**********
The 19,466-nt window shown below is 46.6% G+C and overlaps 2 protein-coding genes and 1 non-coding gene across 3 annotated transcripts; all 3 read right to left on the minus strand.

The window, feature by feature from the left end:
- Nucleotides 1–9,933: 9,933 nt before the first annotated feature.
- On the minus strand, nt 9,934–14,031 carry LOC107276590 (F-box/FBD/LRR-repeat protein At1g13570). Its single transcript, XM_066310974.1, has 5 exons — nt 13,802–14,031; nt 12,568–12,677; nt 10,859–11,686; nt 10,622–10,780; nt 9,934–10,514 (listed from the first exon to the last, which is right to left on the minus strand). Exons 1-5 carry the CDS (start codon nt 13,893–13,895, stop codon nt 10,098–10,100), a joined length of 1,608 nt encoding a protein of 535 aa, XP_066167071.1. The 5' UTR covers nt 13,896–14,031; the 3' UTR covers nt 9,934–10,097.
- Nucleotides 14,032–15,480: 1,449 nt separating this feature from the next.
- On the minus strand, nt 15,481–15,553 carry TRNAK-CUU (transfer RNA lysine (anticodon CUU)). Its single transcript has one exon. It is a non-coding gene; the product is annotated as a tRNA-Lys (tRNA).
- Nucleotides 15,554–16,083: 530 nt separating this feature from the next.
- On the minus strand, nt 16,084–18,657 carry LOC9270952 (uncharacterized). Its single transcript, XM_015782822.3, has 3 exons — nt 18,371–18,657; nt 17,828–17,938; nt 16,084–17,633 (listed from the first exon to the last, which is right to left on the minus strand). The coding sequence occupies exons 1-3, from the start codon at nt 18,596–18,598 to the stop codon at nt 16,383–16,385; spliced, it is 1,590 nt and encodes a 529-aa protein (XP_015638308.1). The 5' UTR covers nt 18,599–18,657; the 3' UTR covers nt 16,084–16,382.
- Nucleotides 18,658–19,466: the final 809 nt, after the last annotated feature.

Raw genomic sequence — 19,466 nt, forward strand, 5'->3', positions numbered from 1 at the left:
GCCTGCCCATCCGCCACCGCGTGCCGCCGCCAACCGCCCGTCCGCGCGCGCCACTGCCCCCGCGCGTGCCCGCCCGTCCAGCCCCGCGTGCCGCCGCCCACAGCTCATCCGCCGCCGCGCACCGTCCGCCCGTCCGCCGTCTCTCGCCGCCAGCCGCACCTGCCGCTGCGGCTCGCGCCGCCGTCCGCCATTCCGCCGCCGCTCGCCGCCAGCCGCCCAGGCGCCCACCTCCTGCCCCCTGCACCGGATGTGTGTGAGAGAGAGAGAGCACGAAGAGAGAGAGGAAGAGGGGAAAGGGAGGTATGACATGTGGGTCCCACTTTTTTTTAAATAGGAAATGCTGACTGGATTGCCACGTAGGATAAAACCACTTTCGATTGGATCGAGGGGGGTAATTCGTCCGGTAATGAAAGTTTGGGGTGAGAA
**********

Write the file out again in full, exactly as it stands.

The 19,466-nt window shown below is 46.6% G+C and overlaps 2 protein-coding genes and 1 non-coding gene across 3 annotated transcripts; all 3 read right to left on the minus strand.

The window, feature by feature from the left end:
- Nucleotides 1–9,933: 9,933 nt before the first annotated feature.
- On the minus strand, nt 9,934–14,031 carry LOC107276590 (F-box/FBD/LRR-repeat protein At1g13570). Its single transcript, XM_066310974.1, has 5 exons — nt 13,802–14,031; nt 12,568–12,677; nt 10,859–11,686; nt 10,622–10,780; nt 9,934–10,514 (listed from the first exon to the last, which is right to left on the minus strand). Exons 1-5 carry the CDS (start codon nt 13,893–13,895, stop codon nt 10,098–10,100), a joined length of 1,608 nt encoding a protein of 535 aa, XP_066167071.1. The 5' UTR covers nt 13,896–14,031; the 3' UTR covers nt 9,934–10,097.
- Nucleotides 14,032–15,480: 1,449 nt separating this feature from the next.
- On the minus strand, nt 15,481–15,553 carry TRNAK-CUU (transfer RNA lysine (anticodon CUU)). Its single transcript has one exon. It is a non-coding gene; the product is annotated as a tRNA-Lys (tRNA).
- Nucleotides 15,554–16,083: 530 nt separating this feature from the next.
- On the minus strand, nt 16,084–18,657 carry LOC9270952 (uncharacterized). Its single transcript, XM_015782822.3, has 3 exons — nt 18,371–18,657; nt 17,828–17,938; nt 16,084–17,633 (listed from the first exon to the last, which is right to left on the minus strand). The coding sequence occupies exons 1-3, from the start codon at nt 18,596–18,598 to the stop codon at nt 16,383–16,385; spliced, it is 1,590 nt and encodes a 529-aa protein (XP_015638308.1). The 5' UTR covers nt 18,599–18,657; the 3' UTR covers nt 16,084–16,382.
- Nucleotides 18,658–19,466: the final 809 nt, after the last annotated feature.

Raw genomic sequence — 19,466 nt, forward strand, 5'->3', positions numbered from 1 at the left:
GCCTGCCCATCCGCCACCGCGTGCCGCCGCCAACCGCCCGTCCGCGCGCGCCACTGCCCCCGCGCGTGCCCGCCCGTCCAGCCCCGCGTGCCGCCGCCCACAGCTCATCCGCCGCCGCGCACCGTCCGCCCGTCCGCCGTCTCTCGCCGCCAGCCGCACCTGCCGCTGCGGCTCGCGCCGCCGTCCGCCATTCCGCCGCCGCTCGCCGCCAGCCGCCCAGGCGCCCACCTCCTGCCCCCTGCACCGGATGTGTGTGAGAGAGAGAGAGCACGAAGAGAGAGAGGAAGAGGGGAAAGGGAGGTATGACATGTGGGTCCCACTTTTTTTTAAATAGGAAATGCTGACTGGATTGCCACGTAGGATAAAACCACTTTCGATTGGATCGAGGGGGGTAATTCGTCCGGTAATGAAAGTTTGGGGTGAGAA